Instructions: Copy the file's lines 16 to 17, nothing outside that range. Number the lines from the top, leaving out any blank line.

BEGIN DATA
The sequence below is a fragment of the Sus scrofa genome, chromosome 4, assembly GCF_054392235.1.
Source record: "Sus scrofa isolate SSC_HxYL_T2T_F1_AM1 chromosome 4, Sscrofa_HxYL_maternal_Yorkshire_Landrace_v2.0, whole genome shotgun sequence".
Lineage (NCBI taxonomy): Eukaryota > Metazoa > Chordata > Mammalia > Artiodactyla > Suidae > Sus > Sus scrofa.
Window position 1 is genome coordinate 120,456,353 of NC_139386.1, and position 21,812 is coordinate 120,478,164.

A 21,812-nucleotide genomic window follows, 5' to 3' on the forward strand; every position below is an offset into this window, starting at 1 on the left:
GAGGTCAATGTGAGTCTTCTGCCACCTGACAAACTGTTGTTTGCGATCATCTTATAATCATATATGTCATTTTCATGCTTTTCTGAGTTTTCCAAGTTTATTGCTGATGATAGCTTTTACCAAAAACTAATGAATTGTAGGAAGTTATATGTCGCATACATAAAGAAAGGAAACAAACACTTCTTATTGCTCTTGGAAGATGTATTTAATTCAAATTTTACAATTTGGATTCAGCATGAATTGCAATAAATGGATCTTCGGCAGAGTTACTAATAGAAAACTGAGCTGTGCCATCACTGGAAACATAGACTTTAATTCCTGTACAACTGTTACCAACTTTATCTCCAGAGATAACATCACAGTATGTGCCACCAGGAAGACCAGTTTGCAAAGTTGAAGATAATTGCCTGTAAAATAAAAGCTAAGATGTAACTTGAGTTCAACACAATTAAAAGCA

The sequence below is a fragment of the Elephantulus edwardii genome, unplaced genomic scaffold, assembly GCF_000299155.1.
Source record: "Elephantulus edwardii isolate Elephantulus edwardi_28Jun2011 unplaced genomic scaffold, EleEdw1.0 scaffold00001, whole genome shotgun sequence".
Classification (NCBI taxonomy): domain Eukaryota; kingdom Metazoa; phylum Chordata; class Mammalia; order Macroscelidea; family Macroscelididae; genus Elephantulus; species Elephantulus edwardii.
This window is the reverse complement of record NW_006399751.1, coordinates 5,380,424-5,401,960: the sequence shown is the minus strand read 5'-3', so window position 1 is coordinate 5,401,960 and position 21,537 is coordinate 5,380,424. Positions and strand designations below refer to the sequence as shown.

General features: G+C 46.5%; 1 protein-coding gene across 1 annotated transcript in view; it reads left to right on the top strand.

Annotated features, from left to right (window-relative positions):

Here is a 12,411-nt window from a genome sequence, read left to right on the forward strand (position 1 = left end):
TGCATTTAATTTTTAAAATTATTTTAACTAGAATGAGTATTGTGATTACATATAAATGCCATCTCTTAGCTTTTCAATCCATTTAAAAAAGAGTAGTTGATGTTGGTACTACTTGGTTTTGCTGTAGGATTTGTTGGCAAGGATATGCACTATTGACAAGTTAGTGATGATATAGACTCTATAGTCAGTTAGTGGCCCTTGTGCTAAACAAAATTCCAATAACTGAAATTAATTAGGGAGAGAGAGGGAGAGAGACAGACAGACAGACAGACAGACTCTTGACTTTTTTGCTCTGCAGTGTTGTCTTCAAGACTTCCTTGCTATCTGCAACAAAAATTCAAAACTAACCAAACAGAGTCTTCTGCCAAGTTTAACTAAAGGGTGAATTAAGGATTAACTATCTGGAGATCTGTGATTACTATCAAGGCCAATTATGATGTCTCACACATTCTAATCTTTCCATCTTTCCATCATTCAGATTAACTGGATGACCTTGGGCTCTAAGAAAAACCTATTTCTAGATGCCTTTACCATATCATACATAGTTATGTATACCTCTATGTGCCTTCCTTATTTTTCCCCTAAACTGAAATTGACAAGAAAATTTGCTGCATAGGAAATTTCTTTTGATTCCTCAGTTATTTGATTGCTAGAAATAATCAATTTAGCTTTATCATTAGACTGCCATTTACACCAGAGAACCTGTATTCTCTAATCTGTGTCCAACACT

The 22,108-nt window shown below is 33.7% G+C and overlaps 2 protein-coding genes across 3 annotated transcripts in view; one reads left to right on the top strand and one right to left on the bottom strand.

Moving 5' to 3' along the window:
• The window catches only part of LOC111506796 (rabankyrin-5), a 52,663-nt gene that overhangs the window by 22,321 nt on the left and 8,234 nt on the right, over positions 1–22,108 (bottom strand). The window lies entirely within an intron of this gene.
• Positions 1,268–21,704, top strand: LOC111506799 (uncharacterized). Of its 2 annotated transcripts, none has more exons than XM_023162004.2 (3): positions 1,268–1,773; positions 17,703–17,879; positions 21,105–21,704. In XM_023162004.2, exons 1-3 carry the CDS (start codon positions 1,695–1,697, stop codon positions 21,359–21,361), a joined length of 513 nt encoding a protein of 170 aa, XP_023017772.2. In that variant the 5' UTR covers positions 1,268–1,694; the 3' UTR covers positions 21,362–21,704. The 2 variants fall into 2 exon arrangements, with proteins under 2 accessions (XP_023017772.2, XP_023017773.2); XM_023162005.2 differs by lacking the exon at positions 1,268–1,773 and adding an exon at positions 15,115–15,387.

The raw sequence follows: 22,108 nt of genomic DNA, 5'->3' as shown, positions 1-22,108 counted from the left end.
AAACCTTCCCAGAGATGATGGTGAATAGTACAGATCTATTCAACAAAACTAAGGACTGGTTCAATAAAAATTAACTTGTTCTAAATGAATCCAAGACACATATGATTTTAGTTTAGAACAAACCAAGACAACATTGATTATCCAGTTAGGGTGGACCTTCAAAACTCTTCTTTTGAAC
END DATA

Moving 5' to 3' along the window:
• The window catches only part of LOC111506796 (rabankyrin-5), a 52,663-nt gene that overhangs the window by 22,321 nt on the left and 8,234 nt on the right, over positions 1–22,108 (bottom strand). The window lies entirely within an intron of this gene.